The actual Republican Establishment –- political consultants, The Wall Street Journal, corporate America, former Bush advisers and television pundits — are exhorting Mitt Romney to flip-flop on his very non-Establishment position on illegal immigration.
Both as governor of Massachusetts and as a presidential candidate, Romney has supported a fence on the border, E-Verify to ensure that employees are legal and allowing state police to arrest illegal aliens. He is the rare Republican who recognizes that in-state tuition, driver’s licenses and amnesty are magnets for more illegal immigration.
These positions are ...
Almost daily we read of America’s “waning power” and “inevitable decline,” as observers argue over the consequences of defense cuts and budget crises.
Yet much of the new American “leading from behind” strategy is a matter of choice, not necessity. Apparently, both left-wing critics of U.S. foreign policy and right-wing Jacksonians are tiring of spending blood and treasure on seemingly ungrateful Middle Easterners — after two Gulf wars, the decade in Afghanistan, and various interventions in Lebanon and Libya.
We certainly have plenty of planes and bombs with which to pound Syria’s ...
A well-regarded Republican strategist at a private gathering recently warned, “And just wait until they play that Mormon card.” By “they,” he meant the Obama campaign and its complicit media cheerleaders.
Lawrence O’Donnell, only days later, gave his viewers a historical tutorial on the Mormon religion, darkly suggesting that we all should be afraid, very afraid. The Democratic governor of Montana, Brian Schweitzer, called Mitt Romney’s grandfather a “polygamist.”
This is actually good news for the Romney campaign.
By making Romney’s Mormonism an issue, the Obama campaign has, as trial lawyers like to ...
“The war on terror is over,” or so claims an unnamed senior State Department official, as reported by National Journal’s Michael Hirsh in his recent article “The Post al-Qaida Era.”
Really? Well, if the war is over, I must have missed the peace treaty signing ceremony. I also haven’t noticed a decline in incendiary rhetoric, or the disarmament — or at least laying down of arms — that usually accompanies the end of war. Does this mean we can do away with full-body scanners and TSA pat-downs?
Those who believe the war ...
This week, President Barack Obama has been warning students that without his intervention, interest rates for a federal student loan program will double to 6.8 percent July 1.
In the process, he’s been misquoting a Republican congresswoman. On Tuesday, he told students at the University of North Carolina at Chapel Hill that she has “very little tolerance for people who (say) they graduate with debt, because there’s no reason for that.”
And: “She said students who rack up student loan debt are just sitting on their butts, having opportunity ‘dumped in your ...
The illegal immigration problem is going away.
That’s the conclusion I draw from the latest report of the Pew Hispanic Center on Mexican immigration to the United States.
Pew’s demographers have carefully combed through statistics compiled by the U.S. Census Bureau, the Department of Homeland Security and the Mexican government, and have come up with estimates of the flow of migrants from and back to Mexico. Their work seems to be as close to definitive as possible.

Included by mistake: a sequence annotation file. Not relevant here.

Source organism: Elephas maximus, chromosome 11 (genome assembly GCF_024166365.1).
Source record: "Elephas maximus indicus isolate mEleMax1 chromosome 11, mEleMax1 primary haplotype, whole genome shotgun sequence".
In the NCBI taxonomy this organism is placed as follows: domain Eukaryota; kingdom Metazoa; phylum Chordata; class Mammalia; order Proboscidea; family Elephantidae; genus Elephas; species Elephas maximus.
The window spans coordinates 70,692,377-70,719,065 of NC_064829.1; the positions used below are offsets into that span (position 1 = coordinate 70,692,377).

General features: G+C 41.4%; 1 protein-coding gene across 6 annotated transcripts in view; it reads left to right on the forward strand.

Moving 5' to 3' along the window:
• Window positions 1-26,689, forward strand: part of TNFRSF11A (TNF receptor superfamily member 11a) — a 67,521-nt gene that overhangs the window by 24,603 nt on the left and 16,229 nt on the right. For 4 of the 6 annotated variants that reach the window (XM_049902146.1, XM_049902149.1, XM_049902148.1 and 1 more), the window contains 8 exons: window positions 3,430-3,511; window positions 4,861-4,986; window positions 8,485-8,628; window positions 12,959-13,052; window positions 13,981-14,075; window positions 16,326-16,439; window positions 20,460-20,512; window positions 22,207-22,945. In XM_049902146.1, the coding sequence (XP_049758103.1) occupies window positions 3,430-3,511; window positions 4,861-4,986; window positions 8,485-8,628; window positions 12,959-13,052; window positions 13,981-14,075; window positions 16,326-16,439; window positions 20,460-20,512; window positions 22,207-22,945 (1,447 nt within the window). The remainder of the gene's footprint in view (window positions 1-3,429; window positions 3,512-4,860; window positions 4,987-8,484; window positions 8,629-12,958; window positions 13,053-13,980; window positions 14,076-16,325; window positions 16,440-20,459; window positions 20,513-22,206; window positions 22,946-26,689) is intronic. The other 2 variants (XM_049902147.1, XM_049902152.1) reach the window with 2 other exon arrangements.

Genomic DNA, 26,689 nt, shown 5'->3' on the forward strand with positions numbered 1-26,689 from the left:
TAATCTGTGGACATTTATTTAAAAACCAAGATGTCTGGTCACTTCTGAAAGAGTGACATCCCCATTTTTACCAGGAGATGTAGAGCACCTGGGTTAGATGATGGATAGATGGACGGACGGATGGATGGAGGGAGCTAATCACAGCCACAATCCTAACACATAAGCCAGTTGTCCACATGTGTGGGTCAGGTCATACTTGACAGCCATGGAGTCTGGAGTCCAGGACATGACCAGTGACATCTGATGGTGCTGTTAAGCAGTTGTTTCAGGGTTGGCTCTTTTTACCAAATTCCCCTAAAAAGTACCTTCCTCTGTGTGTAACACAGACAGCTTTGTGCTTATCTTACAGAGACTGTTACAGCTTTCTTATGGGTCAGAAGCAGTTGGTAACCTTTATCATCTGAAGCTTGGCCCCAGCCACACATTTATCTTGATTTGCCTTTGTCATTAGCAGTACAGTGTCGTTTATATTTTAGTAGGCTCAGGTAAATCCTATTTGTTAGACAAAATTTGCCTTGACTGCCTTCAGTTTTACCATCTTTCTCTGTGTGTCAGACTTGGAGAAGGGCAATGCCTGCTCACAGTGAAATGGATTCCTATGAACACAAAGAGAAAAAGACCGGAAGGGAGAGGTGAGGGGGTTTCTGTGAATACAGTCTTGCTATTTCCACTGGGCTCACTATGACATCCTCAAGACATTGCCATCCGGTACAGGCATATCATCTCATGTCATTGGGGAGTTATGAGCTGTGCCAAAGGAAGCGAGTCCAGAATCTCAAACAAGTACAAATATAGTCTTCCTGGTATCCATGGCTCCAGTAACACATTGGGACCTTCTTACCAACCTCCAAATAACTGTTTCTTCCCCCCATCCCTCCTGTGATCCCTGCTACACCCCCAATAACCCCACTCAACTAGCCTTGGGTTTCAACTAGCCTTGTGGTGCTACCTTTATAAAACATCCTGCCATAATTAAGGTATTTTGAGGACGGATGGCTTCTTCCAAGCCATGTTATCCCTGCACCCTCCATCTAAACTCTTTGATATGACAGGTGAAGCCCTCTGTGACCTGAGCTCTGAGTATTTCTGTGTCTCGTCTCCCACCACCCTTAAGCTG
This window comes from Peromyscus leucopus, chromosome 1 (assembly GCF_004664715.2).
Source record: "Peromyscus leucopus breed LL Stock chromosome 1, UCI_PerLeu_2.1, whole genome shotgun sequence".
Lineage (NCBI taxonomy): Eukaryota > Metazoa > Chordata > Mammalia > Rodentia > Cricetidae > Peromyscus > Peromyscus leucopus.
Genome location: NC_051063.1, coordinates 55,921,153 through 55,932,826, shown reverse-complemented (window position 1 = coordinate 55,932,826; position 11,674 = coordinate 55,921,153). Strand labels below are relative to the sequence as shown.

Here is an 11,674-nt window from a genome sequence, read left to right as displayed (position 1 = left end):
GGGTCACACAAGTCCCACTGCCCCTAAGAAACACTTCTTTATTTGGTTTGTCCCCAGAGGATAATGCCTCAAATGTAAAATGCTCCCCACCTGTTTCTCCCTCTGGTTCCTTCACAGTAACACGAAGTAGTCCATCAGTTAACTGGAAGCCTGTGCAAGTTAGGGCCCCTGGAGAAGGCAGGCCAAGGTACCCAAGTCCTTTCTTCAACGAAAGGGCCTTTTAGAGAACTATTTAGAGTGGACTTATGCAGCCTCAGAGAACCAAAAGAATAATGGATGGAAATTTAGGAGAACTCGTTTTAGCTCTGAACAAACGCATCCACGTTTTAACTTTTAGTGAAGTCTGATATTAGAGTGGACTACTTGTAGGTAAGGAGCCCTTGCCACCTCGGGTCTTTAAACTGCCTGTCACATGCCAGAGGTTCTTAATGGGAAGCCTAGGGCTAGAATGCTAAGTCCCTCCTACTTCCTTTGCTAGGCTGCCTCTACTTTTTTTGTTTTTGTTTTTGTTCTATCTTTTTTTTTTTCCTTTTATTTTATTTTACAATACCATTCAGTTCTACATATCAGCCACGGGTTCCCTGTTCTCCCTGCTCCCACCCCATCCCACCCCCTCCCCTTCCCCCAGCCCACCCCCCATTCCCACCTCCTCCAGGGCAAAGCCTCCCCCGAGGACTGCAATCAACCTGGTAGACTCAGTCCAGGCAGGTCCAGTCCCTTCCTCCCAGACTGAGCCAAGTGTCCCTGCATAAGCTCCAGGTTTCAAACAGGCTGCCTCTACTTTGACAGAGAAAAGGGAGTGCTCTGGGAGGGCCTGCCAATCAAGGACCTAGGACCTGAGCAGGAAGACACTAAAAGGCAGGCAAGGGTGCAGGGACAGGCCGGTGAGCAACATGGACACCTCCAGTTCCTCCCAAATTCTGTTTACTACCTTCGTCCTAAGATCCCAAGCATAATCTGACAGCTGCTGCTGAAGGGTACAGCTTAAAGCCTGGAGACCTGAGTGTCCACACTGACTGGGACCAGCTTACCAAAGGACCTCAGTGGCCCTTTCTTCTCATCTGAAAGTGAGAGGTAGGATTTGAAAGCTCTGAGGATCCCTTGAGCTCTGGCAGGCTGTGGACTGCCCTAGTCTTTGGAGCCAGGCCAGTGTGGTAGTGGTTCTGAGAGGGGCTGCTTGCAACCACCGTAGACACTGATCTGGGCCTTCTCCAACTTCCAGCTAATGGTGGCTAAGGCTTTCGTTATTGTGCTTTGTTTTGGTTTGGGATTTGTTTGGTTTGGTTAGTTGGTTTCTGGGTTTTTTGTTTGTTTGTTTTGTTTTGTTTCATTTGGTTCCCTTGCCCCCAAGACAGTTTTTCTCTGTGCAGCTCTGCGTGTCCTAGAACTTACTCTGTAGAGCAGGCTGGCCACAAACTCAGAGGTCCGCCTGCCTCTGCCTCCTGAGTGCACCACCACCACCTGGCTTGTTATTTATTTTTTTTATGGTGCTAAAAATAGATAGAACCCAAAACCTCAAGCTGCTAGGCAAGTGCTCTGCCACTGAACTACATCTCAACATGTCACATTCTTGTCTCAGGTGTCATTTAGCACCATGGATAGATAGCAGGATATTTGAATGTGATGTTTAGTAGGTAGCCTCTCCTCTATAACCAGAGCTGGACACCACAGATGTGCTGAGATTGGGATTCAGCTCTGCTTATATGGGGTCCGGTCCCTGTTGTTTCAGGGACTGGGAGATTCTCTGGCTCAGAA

They conclude that from 2005 to 2010 some 1.39 million people came from Mexico to the ...
"The war on terror is over," or so claims an unnamed senior State Department official, as reported by National Journal's Michael Hirsh in his recent article "The Post al-Qaida Era."
Really? Well, if the war is over,...
Indoctrination 101: Ed. Sec. Arne Duncan Approves of Schools Teaching Protesting Techniques (EAGnews.org Exclusive Part 3)
On Tuesday, EAGnews.org brought you footage of Black Star Project community organizer Phillip Jackson teaching students in Chicago Public Schools' Jones College Prep the finer points of non-violent protesting. He was...
A well-regarded Republican strategist at a private gathering recently warned, "And just wait until they play that Mormon card." By "they," he meant the Obama campaign and its complicit media...
Monday night, my husband came home around 8:30 and was surprised to find me painting my office. Early that morning, as I lay in bed, unable to sleep, I decided to paint my office. The deadline was driven by a Tuesday...
(The Pre-Worst Rant which was written to explain why I had put off writing this article for a few days…)
Morality and Updating the Page: I was planning to update with the 2nd Annual “Worst People, Places, And Things On The Net” article today but I decided that would be morally wrong.
In a world with so much trouble, so much anguish, so much suffering, would it be right for me to make fun of AOL? When India and Pakistan are on the verge of nuclear war is it right for me to ...
Ben Murnane wrote an article based on an email interview he did with me for a print zine in Ireland called “Totally Fushed”. Unfortunately, the internet edition of the mag is defunct, so I don’t have a way to link to Murnane’s article. However, I do have a copy of the original interview and I decided to put that up instead. Do keep in mind that this interview was conducted BEFORE the war in Iraq. The delay was because “Totally Fushed” is published bi-monthly and I told Ben I wouldn’t put ...
Lawyer for Anti-Illegal Immigrant Group Gets SWAT Raid for Son’s Graffiti, But He’s Still Not Worried About Law Enforcement Excess